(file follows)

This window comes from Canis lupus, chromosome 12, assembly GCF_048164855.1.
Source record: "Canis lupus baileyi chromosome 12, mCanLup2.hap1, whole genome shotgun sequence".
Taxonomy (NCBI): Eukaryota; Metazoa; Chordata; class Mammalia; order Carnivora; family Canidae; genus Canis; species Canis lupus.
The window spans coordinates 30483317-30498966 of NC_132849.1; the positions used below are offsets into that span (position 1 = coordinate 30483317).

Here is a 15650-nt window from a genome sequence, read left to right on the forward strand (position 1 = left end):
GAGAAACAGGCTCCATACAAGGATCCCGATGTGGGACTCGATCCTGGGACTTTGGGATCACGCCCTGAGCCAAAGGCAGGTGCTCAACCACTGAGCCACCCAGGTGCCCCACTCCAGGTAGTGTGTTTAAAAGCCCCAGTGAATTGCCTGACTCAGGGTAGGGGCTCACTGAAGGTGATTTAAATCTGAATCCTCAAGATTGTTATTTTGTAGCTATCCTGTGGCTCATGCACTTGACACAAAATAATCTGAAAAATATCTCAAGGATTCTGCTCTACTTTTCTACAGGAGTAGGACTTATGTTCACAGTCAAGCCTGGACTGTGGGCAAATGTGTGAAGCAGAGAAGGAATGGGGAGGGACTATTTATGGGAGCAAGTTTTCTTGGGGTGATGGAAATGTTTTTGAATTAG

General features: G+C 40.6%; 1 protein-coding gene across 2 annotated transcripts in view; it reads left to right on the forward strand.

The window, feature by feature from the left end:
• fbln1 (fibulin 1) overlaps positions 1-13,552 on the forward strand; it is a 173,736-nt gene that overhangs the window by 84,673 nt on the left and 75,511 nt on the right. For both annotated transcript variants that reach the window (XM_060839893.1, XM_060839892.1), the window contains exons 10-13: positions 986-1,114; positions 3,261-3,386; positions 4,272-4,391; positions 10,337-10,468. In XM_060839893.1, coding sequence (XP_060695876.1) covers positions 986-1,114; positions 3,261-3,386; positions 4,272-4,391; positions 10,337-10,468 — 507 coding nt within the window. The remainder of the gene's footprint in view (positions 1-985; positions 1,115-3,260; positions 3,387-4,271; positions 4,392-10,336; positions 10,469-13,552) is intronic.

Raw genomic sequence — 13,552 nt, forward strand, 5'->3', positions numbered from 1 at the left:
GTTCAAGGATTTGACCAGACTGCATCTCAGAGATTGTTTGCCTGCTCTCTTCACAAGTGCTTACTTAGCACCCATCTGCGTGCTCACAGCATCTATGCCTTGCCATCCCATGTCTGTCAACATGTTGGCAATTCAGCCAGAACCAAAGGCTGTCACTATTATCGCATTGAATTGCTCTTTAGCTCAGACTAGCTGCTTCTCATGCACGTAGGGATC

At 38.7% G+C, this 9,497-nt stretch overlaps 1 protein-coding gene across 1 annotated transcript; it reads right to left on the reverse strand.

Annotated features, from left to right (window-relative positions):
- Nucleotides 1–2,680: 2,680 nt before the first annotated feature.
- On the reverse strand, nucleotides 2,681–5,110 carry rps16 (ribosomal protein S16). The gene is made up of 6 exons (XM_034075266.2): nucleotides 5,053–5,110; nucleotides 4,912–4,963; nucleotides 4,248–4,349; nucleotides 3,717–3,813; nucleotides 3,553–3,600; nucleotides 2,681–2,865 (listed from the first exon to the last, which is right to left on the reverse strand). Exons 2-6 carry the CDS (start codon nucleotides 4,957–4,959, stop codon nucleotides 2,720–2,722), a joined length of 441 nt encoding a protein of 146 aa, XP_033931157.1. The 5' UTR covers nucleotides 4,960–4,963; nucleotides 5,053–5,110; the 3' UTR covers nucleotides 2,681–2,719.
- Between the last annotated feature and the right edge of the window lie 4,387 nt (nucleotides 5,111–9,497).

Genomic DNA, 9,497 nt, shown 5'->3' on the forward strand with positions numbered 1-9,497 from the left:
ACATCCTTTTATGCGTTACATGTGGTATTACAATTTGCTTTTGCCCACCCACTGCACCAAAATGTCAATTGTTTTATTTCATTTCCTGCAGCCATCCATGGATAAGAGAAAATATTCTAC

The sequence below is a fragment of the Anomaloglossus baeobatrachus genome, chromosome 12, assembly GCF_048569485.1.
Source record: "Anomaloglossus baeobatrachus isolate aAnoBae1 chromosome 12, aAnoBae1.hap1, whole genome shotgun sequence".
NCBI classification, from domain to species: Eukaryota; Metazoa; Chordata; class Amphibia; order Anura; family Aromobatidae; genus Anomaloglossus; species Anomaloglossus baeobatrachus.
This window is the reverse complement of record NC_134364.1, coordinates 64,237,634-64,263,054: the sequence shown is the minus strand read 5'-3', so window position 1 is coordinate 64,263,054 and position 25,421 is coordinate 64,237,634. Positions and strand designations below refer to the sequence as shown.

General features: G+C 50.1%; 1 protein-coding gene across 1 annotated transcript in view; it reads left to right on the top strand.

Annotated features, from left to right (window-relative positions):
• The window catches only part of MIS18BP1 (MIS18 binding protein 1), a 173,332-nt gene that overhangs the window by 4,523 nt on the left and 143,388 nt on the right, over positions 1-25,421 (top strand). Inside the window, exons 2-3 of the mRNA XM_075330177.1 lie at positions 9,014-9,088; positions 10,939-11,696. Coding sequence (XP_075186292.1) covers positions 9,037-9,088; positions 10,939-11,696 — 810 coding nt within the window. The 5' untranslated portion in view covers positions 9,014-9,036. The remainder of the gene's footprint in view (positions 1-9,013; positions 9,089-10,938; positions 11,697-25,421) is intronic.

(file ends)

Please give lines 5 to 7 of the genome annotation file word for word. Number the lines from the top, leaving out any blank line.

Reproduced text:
Here is a 15650-nt window from a genome sequence, read left to right on the forward strand (position 1 = left end):
GAGAAACAGGCTCCATACAAGGATCCCGATGTGGGACTCGATCCTGGGACTTTGGGATCACGCCCTGAGCCAAAGGCAGGTGCTCAACCACTGAGCCACCCAGGTGCCCCACTCCAGGTAGTGTGTTTAAAAGCCCCAGTGAATTGCCTGACTCAGGGTAGGGGCTCACTGAAGGTGATTTAAATCTGAATCCTCAAGATTGTTATTTTGTAGCTATCCTGTGGCTCATGCACTTGACACAAAATAATCTGAAAAATATCTCAAGGATTCTGCTCTACTTTTCTACAGGAGTAGGACTTATGTTCACAGTCAAGCCTGGACTGTGGGCAAATGTGTGAAGCAGAGAAGGAATGGGGAGGGACTATTTATGGGAGCAAGTTTTCTTGGGGTGATGGAAATGTTTTTGAATTAG

General features: G+C 40.6%; 1 protein-coding gene across 2 annotated transcripts in view; it reads left to right on the forward strand.